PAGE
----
Once a week, I'm going to do a Kid's Corner post, devoted to children's literature. Today's question is about how to define genre in Children's Literature. Some people would place Young Adult lit here too, but I think it makes more sense to discuss that with adult fiction, since the crossover in readership and material is profound. When I discuss Children's Lit, I'm talking about books for young children up to Middle Grade.
Children's Lit encompasses the full range of genres that you find in Young Adult and Adult fiction. But the books are shelved by age, not the type of story. That makes sense. These are books for kids at widely divergent stages of reading ability, and catering to the vocabulary and sophistication of the reader is far more important than narrowing selection by interest. Kids are also more open to different genres than older readers. They aren't as quickly bored as teens and aren't as hardened in their tastes as adults.
Unsurprisingly, the division in Children's Literature follows the academic divisions of children's education: Preschool, Elementary and Middle Grade.
Within each of these categories are sub-categories, of course.
Preschool books are usually called Picture Books. They include Baby Board books fashioned from hard cardboard or cloth, so babies can gnaw on them, as well as gorgeously illustrated stories, which might be quite long, with complex vocabulary, that are meant for parents or teachers to read to children. There are also Early Readers, like the Bob Books, First Little Readers or Starfall books, which teach phonics and site words to preschool, kindergarden and first grade children learning to read for themselves.
I'll be rolling out some picture books in this category, the Nearly Naughty Early Readers. They are for kids reading on their own, or parents who want to read to toddlers. In fact, a few are already available, for just $.99 in ebook form and $9.99 in print. Here's one that expands the story behind a favorite swimming lesson song, I Had A Little Turtle, I Named Him Tiny Tim. My six year old is proud he can read this himself, and my two year old loves it because "tiny"Tim keeps getting bigger and bigger... He holds his fingers together, in the "tiny" motion and says, "Tiny!" on the first page. Then, when the turtle is so big the boy is standing on his back, my toddler laughs and says, "Not tiny! Big!" and spreads his hands wide.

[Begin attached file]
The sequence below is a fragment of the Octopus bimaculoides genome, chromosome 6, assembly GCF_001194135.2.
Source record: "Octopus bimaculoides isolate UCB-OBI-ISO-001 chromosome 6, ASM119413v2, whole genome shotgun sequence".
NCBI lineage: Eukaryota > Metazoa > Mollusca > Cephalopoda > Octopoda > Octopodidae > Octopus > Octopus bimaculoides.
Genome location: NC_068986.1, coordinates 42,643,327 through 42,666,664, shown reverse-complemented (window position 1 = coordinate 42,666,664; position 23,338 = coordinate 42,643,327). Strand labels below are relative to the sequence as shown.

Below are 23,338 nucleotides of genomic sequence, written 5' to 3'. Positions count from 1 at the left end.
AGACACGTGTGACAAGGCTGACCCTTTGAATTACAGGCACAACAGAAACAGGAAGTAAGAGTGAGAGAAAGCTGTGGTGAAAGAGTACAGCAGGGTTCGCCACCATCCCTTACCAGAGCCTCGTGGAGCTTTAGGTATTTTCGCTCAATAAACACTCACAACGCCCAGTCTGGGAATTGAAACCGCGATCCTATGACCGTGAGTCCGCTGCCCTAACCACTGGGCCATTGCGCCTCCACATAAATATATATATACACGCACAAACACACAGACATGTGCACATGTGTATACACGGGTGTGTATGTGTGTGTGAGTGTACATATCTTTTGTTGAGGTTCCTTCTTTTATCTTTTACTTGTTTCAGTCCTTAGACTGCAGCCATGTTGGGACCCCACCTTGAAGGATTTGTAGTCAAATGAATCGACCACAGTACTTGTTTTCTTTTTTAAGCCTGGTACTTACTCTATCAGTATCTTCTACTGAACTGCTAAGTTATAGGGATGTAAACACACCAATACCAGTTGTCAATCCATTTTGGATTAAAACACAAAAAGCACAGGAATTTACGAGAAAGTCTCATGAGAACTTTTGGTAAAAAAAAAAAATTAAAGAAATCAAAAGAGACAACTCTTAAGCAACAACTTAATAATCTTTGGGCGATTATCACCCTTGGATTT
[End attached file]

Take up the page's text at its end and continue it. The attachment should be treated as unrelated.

Elementary books are also called Chapter Books. My kids favorite series is the Magic Treehouse. I have a series planned for this age range too, because this is the level my oldest son is moving into. The first book is already done and with the illustrator. I'll talk about those more when they are closer to publication.
Finally, we come to the Middle Grade books. These are short novels. If they were adult books, we'd call them novellas, and like novellas, they usually have simpler plots than adult books. But not always. Technically, the Harry Potter series is Middle Grade. I think it's more fair to say that it began Middle Grade and ended as Young Adult. Just compare the complexity, characterization, themes and length of the first book with the seventh. Most authors could not pull that off! Part of J.K. Rowling's magic is that she could.
Kristin Nelson has a great vlog post about the three levels of Middle Grade Literature. You'll notice that she lists the Magic Treehouse books, and Beginning Reader Chapter Books, as the first level of Middle Grade, while I would generally consider those separate. However, it goes to show the crossover between these categories. So much depends on the book...and on the reader.
To recap, she divides Middle Grade into three levels. She's vague about the word counts, but I've added approximations to my summary:
- These books are for kids just learning to read
- Get kids excited about reading
- Teach "fundamentals"
- Grades K-2
- Word Count, 4,000-10,000
2. Level Two: Mid-Level Chapter Books
- Novella length and complexity
- More rounded characters, less obvious "lessons"
- Grades 3-6
- Word Count 10,000-40,000
3. Level 3: Upper Level Middle Grade
- Developed characters
- More sophisticated plots and sub-plots
- Well developed characters, and a larger cast
- Grades 6-8
- Word Count 40,000-70,000